rawCodes[i - 1] = My_Decoder.rawbuf[i];
  else {
    Serial.print(F("Received "));
    if (My_Decoder.value == REPEAT) {
      // Don't record a NEC repeat value as that's useless.
      Serial.println(F("repeat; ignoring."));
     else {
       codeValue = My_Decoder.value;
       codeBits = My_Decoder.bits;
     Serial.print(F(" Value:0x"));
     Serial.println(My_Decoder.value, HEX);

  // added by Nick Gammon
  pinMode (LED_PIN, INPUT);
  digitalWrite (LED_PIN, LOW);


void loop() {

  // added by Nick Gammon
  static unsigned long lastActivity;  // when we last woke
  // sleep if no activity for a while
  if (millis () - lastActivity >= NO_ACTIVITY_TIMEOUT)
    Serial.flush ();  // wait for Serial to finish outputting
    Serial.end ();    // shut down Serial
    noInterrupts ();  // timed sequence coming up

    // pin change interrupt for D11
    PCMSK0 |= bit (PCINT3);  // want pin 11
    PCIFR  |= bit (PCIF0);   // clear any outstanding interrupts
    PCICR  |= bit (PCIE0);   // enable pin change interrupts for D8 to D13

    set_sleep_mode (SLEEP_MODE_STANDBY);  

    byte old_ADCSRA = ADCSRA;
    // disable ADC to save power
    ADCSRA = 0;  
    power_all_disable ();  // turn off various modules
    interrupts ();
    sleep_cpu ();  
    power_all_enable ();   // enable modules again
    ADCSRA = old_ADCSRA;   // re-enable ADC conversion
    lastActivity = millis ();
    }  // end of no activity for a couple of seconds

 if (My_Receiver.GetResults(&My_Decoder)) {


Main changes are in loop (near the bottom) where it sleeps if there is no activity for two seconds. This "no activity" test gives it time to catch an incoming pulse stream.

Before sleeping it turns off Serial (to save power), and sets up to detect the pin-change interrupt. It also turns off the ADC, and calls power_all_disable to disable various internal modules.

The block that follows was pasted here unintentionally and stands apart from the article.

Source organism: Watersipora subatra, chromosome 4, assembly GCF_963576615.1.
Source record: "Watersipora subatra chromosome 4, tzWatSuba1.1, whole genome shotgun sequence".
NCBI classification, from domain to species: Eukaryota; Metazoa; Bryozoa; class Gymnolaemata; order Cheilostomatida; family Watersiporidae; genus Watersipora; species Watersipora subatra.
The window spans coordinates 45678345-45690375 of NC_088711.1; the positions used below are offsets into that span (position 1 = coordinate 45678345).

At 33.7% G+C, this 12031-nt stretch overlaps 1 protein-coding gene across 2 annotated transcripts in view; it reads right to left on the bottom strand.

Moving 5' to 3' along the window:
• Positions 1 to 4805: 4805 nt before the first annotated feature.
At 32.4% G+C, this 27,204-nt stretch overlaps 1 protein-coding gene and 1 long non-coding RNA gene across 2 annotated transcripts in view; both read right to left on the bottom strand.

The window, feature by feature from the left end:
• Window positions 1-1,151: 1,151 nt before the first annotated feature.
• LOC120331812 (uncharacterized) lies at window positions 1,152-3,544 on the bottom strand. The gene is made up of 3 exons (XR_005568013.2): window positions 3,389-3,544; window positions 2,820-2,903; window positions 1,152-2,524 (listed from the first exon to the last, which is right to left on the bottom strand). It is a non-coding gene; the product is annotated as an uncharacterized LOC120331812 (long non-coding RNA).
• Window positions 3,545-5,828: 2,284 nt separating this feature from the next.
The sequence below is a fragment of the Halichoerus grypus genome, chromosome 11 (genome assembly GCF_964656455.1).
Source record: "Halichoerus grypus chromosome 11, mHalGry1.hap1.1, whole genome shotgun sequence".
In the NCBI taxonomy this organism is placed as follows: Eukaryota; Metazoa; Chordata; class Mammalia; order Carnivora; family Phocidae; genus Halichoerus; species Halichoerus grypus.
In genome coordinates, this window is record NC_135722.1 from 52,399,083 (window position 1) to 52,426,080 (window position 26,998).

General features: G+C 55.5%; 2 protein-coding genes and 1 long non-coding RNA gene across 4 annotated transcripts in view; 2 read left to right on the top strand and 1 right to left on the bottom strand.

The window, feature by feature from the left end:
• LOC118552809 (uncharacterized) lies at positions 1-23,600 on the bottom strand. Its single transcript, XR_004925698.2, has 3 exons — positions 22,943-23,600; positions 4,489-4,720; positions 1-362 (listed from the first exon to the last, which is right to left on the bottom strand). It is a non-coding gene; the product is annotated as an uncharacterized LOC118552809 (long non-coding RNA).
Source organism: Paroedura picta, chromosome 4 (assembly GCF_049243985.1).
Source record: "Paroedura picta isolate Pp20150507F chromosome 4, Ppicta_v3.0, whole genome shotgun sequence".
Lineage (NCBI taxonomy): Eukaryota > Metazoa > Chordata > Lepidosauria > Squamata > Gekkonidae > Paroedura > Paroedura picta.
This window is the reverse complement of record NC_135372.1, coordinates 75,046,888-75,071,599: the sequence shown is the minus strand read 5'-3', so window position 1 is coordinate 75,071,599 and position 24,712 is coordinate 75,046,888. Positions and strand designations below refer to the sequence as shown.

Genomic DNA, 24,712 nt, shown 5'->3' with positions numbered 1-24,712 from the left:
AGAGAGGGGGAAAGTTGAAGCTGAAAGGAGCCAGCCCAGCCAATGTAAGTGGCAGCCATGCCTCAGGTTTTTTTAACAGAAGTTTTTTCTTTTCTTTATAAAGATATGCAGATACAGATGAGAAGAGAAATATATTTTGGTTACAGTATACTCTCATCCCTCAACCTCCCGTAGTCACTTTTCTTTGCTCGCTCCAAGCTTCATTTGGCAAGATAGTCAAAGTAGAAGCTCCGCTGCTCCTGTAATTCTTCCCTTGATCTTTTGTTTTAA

Note that it uses pin-change interrupts on Arduino pin D11 (pin 17 on the chip). For a different processor than the Atmega328P, or a different input pin, you would have to change which pin-change interrupt is used.

I found that I had to use SLEEP_MODE_STANDBY rather than SLEEP_MODE_PWR_DOWN, otherwise it seemed to take too long to wake up and handle the incoming pulse.

For testing, I flashed D8 pin to make sure it was working when hooked up in low-power configuration.

Power consumption

I tested with an AX-1838T IR-receiver that I had to hand (same pin-outs as in the Adafruit article).

Measured stand-alone (ie. not connected to the Arduino) it consumed 630 µA, so therefore we could not expect lower power consumption than that.

Connected up to a "bare-bones" board (ie. just the Atmega328P chip, decoupling capacitors, etc.) I measured 1.158 mA when idle.

Bare bones board

My tests on my page about power indicate that SLEEP_MODE_STANDBY uses 480 µA more power than SLEEP_MODE_PWR_DOWN, so this sounds about right.

630 + 480 = 1110 µA

You might be able to save more power by operating at a lower voltage. This particular receiver can operate at a lower voltage. As an indication, I tried the setup at 3.3 V (which is out of spec for the processor, but whatever, I was just testing) and it consumed 978 µA when idle. This is a modest saving over the 5 V test.